WAN-IFRA

A publication of the World Editors Forum

Date

Thu - 24.04.2014


social networks

On 19 June, Paris' Sciences Po École de journalisme played host to a selection of the world's leading journalism educators (Chile, China, Denmark, Jordan, South Africa, Spain, Switzerland, UK and the USA) who were invited to discuss the "Challenges and Evolution of Journalism Education."

Opening the conference, Bruno Patino, dean of the Sciences PO School of Journalism, said: "The only thing certain is uncertainty," in reference to the news industry, which has seen advertising revenue across developed countries plummet in the wake of the economic crisis and the growing influence of the Internet.

Reinventing the journalism curriculum

In his keynote speech, Nicholas Lemann (right), dean at the Columbia University Graduate School of Journalism, however, recognised the potential of the Web: "The Internet is the greatest thing that ever happened to journalism schools." Lemann was also keen to make the distinction between the journalism industry and journalism schools, many of which have witnessed a rise in applications, despite the problems plaguing the industry, he said: "Journalism schools are dependent on economic stability, which is not the same as profitability."

Author

Soraya Kishtwari

Date

2009-06-22 11:37

As the world's political and media spotlights focussed on the Iranian elections, the Internet was always expected to play an important role in keeping people up to date with developments, but little did we know the Web would also prove to be the scene of political unrest.

As news emerged that incumbent president Mahmoud Ahmadinejad had secured 62.6 percent of the 46.2 million votes cast compared to rival Mir Hossein Mousavi's 33.75 percent, tweets started circulating from a section of the country's disappointed and disenfranchised voters.

Even before Friday's elections took place, Twitter had proved a popular outlet for a handful of Iranian nationals to communicate with the outside world, with many expressing their fears, hopes and excitement about the elections. With voting over and the results in, Twitter was used by some of Ahmadinejad's followers to convey their triumph, while Mousavi's supporters posted messages of outrage and disillusionment.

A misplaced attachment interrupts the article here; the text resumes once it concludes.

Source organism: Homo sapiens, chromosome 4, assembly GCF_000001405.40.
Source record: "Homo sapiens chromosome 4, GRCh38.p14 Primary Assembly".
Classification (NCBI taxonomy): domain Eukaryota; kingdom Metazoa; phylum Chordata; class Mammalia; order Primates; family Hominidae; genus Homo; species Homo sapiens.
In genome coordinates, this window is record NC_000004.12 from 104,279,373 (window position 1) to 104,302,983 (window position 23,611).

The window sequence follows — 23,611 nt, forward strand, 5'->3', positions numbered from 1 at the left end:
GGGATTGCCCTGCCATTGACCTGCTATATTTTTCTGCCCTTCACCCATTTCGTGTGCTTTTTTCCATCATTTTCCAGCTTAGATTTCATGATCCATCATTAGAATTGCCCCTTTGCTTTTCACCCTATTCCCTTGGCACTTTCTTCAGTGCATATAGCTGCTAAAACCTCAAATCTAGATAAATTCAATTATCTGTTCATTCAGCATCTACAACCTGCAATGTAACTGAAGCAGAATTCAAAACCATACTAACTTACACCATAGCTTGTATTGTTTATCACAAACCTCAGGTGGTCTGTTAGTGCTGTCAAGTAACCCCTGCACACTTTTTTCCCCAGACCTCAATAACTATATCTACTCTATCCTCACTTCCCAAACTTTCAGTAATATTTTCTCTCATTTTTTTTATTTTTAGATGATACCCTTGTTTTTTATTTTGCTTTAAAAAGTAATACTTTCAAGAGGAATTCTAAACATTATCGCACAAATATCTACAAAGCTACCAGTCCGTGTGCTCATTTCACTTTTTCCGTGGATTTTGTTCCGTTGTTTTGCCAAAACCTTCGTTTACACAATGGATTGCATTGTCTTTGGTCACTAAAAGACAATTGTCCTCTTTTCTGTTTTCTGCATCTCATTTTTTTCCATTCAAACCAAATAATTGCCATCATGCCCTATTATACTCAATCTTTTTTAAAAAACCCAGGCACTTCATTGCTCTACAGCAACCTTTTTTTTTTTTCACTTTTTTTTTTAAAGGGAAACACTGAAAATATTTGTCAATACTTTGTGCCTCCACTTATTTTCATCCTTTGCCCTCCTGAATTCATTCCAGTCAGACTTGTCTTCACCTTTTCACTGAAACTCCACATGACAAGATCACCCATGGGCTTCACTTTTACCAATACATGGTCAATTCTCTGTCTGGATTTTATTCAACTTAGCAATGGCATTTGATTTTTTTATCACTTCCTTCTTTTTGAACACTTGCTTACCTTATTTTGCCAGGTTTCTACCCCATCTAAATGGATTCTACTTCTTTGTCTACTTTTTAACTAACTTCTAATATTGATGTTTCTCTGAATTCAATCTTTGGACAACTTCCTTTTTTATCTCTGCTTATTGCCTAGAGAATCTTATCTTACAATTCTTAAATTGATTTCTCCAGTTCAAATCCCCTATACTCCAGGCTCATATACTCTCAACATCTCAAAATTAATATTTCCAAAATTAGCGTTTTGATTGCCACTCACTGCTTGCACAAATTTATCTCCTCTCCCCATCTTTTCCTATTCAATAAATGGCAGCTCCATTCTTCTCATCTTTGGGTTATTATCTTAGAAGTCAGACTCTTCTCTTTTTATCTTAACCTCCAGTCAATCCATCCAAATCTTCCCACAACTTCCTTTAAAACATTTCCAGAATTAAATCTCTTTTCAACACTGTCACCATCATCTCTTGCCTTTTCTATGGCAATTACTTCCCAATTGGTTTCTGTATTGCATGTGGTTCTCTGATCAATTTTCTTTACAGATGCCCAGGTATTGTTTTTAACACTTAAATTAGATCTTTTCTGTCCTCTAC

With newspaper coverage restricted, phone lines down, websites blocked and the voices of protesters muffled by tear-gas hurling and truncheon-wielding anti-riot police, the social networking site was one of the limited ways to connect with people.

Author

Soraya Kishtwari

Date

2009-06-15 11:58

Guardian editor Alan Rusbridger and Labour MP Tom Watson go head-to-head on Twitter, as Watson and the Daily Mail accuse the centre-left paper of going too far. Last week, the newspaper went ahead with a front-page editorial urging the British PM Gordon Brown to resign.

Daily Mail obsessed with idea of Guardian 'putsch' (in collusion with BBC?). A question of media ethics, apparently. http://tiny.cc/7Wp3M"
And so went the tweet that started it all, with Rusbridger linking to the Daily Mail article, in which Stephen Glover asks "Was it [the Guardian] trying to orchestrate events so as to secure the resignation which it had called for in its editorial?"

Labour MP for West Bromwich, Tom Watson, happened to be on Twitter when Rusbridger posted the link; Watson soon responded with a tweet of his own:

tom_watson: @arusbridger The Daily Mail are not the only people concerned. Many colleagues think you should report the news not make it.